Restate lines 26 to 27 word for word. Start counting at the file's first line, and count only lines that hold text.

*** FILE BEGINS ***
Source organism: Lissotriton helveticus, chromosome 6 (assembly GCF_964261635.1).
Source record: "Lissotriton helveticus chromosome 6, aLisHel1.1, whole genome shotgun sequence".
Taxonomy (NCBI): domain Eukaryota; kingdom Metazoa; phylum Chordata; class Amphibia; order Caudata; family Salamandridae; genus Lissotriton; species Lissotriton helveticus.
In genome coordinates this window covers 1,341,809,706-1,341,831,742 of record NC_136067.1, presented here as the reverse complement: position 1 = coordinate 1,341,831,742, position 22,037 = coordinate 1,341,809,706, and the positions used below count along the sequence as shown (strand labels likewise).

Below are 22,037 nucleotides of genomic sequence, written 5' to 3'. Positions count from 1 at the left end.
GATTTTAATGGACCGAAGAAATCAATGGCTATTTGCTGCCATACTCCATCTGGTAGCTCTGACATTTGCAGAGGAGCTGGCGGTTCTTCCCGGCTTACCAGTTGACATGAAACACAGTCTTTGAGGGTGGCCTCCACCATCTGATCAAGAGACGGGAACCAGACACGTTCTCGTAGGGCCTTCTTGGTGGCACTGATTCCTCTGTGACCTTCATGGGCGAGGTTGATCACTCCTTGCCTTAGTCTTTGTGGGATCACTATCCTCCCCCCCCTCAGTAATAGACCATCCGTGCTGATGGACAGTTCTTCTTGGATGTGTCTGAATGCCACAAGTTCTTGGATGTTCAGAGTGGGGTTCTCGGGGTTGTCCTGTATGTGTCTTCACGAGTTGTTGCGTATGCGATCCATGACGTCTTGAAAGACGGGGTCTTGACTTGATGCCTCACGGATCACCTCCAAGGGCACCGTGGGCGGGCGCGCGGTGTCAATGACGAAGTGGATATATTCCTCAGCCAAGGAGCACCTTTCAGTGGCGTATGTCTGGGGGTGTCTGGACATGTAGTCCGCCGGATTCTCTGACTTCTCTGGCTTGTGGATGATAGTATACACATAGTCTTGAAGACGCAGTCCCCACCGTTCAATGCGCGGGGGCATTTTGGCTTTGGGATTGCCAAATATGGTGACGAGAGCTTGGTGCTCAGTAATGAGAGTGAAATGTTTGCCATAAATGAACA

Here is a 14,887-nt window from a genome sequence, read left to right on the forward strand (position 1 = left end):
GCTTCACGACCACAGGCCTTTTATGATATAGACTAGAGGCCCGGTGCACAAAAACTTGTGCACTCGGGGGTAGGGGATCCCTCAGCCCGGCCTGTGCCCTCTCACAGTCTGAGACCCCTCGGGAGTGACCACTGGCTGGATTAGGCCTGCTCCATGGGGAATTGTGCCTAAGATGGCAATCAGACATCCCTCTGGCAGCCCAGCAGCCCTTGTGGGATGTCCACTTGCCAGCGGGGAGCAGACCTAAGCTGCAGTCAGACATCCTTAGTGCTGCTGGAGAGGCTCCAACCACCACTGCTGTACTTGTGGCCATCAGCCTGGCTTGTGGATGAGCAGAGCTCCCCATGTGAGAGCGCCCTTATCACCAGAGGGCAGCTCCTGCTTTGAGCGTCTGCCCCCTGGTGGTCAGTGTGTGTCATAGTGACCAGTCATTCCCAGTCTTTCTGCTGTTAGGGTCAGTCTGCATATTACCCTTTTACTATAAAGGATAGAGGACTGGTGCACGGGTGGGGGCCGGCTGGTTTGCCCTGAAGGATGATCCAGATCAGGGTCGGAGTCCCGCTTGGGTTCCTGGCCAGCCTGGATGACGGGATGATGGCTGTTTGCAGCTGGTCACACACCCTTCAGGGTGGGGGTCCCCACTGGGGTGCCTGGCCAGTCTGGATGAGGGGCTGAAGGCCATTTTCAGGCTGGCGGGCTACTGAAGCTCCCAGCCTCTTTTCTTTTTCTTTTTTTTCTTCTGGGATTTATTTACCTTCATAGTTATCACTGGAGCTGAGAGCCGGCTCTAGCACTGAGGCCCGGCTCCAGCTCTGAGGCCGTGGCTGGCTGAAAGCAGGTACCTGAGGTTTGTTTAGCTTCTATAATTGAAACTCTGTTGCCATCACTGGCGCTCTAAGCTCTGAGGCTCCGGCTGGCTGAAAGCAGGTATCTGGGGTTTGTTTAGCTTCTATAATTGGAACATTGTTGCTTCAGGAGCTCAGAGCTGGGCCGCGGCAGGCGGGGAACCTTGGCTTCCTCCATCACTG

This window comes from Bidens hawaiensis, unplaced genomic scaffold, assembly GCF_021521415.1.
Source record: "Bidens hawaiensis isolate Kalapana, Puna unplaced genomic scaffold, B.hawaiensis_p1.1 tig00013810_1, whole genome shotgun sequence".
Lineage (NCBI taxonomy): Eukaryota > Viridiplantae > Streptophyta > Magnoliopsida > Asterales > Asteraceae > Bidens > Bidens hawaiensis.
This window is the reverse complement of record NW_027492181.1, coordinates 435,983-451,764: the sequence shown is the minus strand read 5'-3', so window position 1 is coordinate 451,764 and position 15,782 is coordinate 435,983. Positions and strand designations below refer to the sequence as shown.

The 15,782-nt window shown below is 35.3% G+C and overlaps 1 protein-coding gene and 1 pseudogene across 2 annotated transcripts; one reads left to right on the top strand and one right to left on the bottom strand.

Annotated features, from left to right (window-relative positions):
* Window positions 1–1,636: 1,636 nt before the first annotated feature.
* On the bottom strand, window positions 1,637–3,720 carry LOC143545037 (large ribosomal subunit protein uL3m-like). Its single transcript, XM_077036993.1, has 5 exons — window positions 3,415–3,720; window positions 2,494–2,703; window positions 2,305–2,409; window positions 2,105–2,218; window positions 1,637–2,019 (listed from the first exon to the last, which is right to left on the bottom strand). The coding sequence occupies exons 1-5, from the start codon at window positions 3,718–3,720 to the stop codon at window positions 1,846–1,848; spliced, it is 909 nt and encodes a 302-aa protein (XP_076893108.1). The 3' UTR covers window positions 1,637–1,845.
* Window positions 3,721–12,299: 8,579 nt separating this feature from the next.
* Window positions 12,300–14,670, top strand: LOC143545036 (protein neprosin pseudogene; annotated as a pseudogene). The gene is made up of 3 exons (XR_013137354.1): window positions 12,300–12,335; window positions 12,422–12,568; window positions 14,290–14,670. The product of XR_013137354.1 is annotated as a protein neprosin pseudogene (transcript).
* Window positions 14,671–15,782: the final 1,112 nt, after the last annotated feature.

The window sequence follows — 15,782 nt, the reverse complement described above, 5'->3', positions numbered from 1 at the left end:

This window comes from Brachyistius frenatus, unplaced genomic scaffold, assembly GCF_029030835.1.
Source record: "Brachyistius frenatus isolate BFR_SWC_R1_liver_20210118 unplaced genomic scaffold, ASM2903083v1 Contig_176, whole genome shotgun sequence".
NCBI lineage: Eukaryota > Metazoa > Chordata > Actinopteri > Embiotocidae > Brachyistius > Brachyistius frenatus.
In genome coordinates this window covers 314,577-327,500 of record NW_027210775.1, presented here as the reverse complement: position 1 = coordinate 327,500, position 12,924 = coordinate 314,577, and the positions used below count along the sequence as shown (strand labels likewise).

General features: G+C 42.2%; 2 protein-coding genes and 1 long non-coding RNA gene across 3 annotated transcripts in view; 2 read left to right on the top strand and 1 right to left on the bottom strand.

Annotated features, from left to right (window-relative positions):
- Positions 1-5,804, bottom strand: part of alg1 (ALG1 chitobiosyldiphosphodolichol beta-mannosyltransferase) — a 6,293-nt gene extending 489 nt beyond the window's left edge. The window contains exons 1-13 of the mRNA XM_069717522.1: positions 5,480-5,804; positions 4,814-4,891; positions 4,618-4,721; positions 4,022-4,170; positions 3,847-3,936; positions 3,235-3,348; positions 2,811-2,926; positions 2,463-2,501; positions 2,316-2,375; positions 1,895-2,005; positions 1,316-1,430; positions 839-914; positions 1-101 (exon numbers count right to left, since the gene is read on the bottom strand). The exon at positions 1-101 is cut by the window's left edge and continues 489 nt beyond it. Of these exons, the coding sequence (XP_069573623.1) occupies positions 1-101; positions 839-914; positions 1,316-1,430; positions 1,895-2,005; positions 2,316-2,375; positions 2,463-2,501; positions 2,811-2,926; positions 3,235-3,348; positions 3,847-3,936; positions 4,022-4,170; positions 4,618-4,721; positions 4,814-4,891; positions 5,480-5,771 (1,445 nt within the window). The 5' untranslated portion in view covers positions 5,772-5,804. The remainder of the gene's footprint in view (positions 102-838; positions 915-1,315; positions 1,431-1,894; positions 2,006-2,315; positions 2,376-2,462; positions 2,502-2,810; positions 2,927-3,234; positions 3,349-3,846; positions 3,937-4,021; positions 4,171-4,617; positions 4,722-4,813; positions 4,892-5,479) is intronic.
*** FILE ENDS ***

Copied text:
Annotated features, from left to right (window-relative positions):
- Positions 1-5,804, bottom strand: part of alg1 (ALG1 chitobiosyldiphosphodolichol beta-mannosyltransferase) — a 6,293-nt gene extending 489 nt beyond the window's left edge. The window contains exons 1-13 of the mRNA XM_069717522.1: positions 5,480-5,804; positions 4,814-4,891; positions 4,618-4,721; positions 4,022-4,170; positions 3,847-3,936; positions 3,235-3,348; positions 2,811-2,926; positions 2,463-2,501; positions 2,316-2,375; positions 1,895-2,005; positions 1,316-1,430; positions 839-914; positions 1-101 (exon numbers count right to left, since the gene is read on the bottom strand). The exon at positions 1-101 is cut by the window's left edge and continues 489 nt beyond it. Of these exons, the coding sequence (XP_069573623.1) occupies positions 1-101; positions 839-914; positions 1,316-1,430; positions 1,895-2,005; positions 2,316-2,375; positions 2,463-2,501; positions 2,811-2,926; positions 3,235-3,348; positions 3,847-3,936; positions 4,022-4,170; positions 4,618-4,721; positions 4,814-4,891; positions 5,480-5,771 (1,445 nt within the window). The 5' untranslated portion in view covers positions 5,772-5,804. The remainder of the gene's footprint in view (positions 102-838; positions 915-1,315; positions 1,431-1,894; positions 2,006-2,315; positions 2,376-2,462; positions 2,502-2,810; positions 2,927-3,234; positions 3,349-3,846; positions 3,937-4,021; positions 4,171-4,617; positions 4,722-4,813; positions 4,892-5,479) is intronic.